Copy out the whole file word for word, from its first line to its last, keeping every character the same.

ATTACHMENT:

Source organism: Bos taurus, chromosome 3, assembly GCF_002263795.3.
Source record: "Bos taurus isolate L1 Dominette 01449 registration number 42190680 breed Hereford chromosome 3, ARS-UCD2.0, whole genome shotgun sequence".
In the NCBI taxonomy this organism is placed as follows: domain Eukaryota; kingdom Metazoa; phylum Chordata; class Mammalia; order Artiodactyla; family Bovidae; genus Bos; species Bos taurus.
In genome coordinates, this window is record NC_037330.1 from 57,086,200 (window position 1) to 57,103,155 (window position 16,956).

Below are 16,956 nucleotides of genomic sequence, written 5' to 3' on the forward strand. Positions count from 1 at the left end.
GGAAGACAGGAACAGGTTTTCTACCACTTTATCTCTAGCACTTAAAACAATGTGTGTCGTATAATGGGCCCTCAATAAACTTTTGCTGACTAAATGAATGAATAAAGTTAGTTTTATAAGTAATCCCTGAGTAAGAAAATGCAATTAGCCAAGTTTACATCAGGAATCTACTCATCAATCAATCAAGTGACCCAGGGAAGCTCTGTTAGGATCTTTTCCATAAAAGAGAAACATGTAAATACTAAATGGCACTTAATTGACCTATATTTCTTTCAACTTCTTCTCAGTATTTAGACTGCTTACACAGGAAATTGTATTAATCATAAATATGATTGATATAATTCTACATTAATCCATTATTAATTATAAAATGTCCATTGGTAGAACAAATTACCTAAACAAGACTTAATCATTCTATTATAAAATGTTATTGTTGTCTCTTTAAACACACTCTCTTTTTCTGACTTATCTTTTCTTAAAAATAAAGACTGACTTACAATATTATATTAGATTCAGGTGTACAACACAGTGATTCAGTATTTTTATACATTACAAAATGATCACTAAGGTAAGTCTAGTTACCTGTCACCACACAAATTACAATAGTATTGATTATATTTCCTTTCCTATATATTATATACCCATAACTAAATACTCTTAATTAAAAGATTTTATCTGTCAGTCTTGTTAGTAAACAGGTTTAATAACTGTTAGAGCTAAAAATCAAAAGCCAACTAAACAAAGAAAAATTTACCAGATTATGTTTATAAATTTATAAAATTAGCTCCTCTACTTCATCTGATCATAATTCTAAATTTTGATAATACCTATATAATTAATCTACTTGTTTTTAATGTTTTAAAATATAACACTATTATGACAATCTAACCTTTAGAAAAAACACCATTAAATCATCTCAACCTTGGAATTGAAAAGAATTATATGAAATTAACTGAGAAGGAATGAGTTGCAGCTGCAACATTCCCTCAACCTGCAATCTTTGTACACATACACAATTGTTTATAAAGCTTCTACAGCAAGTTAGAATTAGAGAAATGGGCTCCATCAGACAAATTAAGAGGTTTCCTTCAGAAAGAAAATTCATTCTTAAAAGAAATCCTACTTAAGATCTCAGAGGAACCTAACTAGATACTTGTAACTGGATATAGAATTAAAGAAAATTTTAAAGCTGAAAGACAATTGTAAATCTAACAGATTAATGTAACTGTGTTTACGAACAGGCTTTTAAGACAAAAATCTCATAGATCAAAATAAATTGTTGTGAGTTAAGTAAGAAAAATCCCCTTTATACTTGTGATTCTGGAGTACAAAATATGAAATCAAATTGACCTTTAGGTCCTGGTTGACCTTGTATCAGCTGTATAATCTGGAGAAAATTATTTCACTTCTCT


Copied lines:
Source organism: Bos taurus, chromosome 3, assembly GCF_002263795.3.
Source record: "Bos taurus isolate L1 Dominette 01449 registration number 42190680 breed Hereford chromosome 3, ARS-UCD2.0, whole genome shotgun sequence".
In the NCBI taxonomy this organism is placed as follows: domain Eukaryota; kingdom Metazoa; phylum Chordata; class Mammalia; order Artiodactyla; family Bovidae; genus Bos; species Bos taurus.
In genome coordinates, this window is record NC_037330.1 from 57,086,200 (window position 1) to 57,103,155 (window position 16,956).

Below are 16,956 nucleotides of genomic sequence, written 5' to 3' on the forward strand. Positions count from 1 at the left end.
GGAAGACAGGAACAGGTTTTCTACCACTTTATCTCTAGCACTTAAAACAATGTGTGTCGTATAATGGGCCCTCAATAAACTTTTGCTGACTAAATGAATGAATAAAGTTAGTTTTATAAGTAATCCCTGAGTAAGAAAATGCAATTAGCCAAGTTTACATCAGGAATCTACTCATCAATCAATCAAGTGACCCAGGGAAGCTCTGTTAGGATCTTTTCCATAAAAGAGAAACATGTAAATACTAAATGGCACTTAATTGACCTATATTTCTTTCAACTTCTTCTCAGTATTTAGACTGCTTACACAGGAAATTGTATTAATCATAAATATGATTGATATAATTCTACATTAATCCATTATTAATTATAAAATGTCCATTGGTAGAACAAATTACCTAAACAAGACTTAATCATTCTATTATAAAATGTTATTGTTGTCTCTTTAAACACACTCTCTTTTTCTGACTTATCTTTTCTTAAAAATAAAGACTGACTTACAATATTATATTAGATTCAGGTGTACAACACAGTGATTCAGTATTTTTATACATTACAAAATGATCACTAAGGTAAGTCTAGTTACCTGTCACCACACAAATTACAATAGTATTGATTATATTTCCTTTCCTATATATTATATACCCATAACTAAATACTCTTAATTAAAAGATTTTATCTGTCAGTCTTGTTAGTAAACAGGTTTAATAACTGTTAGAGCTAAAAATCAAAAGCCAACTAAACAAAGAAAAATTTACCAGATTATGTTTATAAATTTATAAAATTAGCTCCTCTACTTCATCTGATCATAATTCTAAATTTTGATAATACCTATATAATTAATCTACTTGTTTTTAATGTTTTAAAATATAACACTATTATGACAATCTAACCTTTAGAAAAAACACCATTAAATCATCTCAACCTTGGAATTGAAAAGAATTATATGAAATTAACTGAGAAGGAATGAGTTGCAGCTGCAACATTCCCTCAACCTGCAATCTTTGTACACATACACAATTGTTTATAAAGCTTCTACAGCAAGTTAGAATTAGAGAAATGGGCTCCATCAGACAAATTAAGAGGTTTCCTTCAGAAAGAAAATTCATTCTTAAAAGAAATCCTACTTAAGATCTCAGAGGAACCTAACTAGATACTTGTAACTGGATATAGAATTAAAGAAAATTTTAAAGCTGAAAGACAATTGTAAATCTAACAGATTAATGTAACTGTGTTTACGAACAGGCTTTTAAGACAAAAATCTCATAGATCAAAATAAATTGTTGTGAGTTAAGTAAGAAAAATCCCCTTTATACTTGTGATTCTGGAGTACAAAATATGAAATCAAATTGACCTTTAGGTCCTGGTTGACCTTGTATCAGCTGTATAATCTGGAGAAAATTATTTCACTTCTCT